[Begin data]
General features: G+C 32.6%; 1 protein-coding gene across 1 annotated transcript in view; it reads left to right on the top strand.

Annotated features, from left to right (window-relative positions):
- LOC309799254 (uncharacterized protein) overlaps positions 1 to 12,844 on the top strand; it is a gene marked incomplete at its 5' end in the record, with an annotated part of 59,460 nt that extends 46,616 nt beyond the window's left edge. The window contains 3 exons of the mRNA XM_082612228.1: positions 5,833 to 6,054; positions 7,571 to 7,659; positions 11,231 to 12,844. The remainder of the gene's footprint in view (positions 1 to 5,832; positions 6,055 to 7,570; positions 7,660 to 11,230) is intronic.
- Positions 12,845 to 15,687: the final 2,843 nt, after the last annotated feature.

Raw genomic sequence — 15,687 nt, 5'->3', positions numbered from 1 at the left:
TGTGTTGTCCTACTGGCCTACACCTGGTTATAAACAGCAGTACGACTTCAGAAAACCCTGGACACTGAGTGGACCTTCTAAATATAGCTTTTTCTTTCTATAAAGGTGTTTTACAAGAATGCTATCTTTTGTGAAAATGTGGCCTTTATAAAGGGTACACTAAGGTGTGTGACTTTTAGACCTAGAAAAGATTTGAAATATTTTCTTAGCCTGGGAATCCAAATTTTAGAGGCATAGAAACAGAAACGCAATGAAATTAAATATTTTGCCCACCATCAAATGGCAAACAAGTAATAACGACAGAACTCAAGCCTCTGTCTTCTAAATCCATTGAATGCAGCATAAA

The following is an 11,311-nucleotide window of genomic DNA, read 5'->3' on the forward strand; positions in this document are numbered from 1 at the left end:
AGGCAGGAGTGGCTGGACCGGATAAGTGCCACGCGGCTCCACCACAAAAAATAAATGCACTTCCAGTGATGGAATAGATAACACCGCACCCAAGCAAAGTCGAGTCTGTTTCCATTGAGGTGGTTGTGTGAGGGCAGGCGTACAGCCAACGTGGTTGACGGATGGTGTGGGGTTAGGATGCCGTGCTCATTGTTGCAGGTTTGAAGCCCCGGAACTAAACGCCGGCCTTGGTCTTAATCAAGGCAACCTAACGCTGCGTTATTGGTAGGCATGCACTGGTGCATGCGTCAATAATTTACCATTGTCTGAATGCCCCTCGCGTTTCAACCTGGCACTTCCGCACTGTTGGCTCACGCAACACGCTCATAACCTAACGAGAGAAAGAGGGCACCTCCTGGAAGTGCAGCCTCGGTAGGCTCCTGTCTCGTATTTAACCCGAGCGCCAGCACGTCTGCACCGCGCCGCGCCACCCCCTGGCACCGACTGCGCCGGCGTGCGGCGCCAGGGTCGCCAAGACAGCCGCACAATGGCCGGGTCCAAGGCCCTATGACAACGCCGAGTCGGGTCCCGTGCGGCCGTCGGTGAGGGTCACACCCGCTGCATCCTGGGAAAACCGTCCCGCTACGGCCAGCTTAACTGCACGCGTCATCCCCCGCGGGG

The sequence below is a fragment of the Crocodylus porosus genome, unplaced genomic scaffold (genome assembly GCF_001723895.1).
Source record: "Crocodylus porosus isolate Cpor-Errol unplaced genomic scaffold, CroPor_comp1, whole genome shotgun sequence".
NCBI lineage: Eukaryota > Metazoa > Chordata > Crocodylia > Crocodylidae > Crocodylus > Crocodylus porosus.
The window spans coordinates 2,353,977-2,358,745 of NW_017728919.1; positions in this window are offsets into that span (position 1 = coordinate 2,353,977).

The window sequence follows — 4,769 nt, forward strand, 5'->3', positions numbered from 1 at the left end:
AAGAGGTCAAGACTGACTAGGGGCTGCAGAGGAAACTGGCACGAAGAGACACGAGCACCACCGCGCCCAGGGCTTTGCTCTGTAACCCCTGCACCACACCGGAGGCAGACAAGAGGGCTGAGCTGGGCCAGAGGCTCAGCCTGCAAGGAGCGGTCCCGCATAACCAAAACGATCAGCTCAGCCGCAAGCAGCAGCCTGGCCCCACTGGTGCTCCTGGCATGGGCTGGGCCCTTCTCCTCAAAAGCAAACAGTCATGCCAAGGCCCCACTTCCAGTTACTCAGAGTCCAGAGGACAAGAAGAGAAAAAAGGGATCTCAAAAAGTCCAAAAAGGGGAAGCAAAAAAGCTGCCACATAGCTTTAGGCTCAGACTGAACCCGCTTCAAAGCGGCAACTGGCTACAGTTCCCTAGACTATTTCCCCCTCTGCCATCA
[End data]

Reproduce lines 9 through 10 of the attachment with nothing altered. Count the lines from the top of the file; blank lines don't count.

The sequence below is a fragment of the Crocodylus porosus genome, unplaced genomic scaffold (genome assembly GCF_001723895.1).
Source record: "Crocodylus porosus isolate Cpor-Errol unplaced genomic scaffold, CroPor_comp1, whole genome shotgun sequence".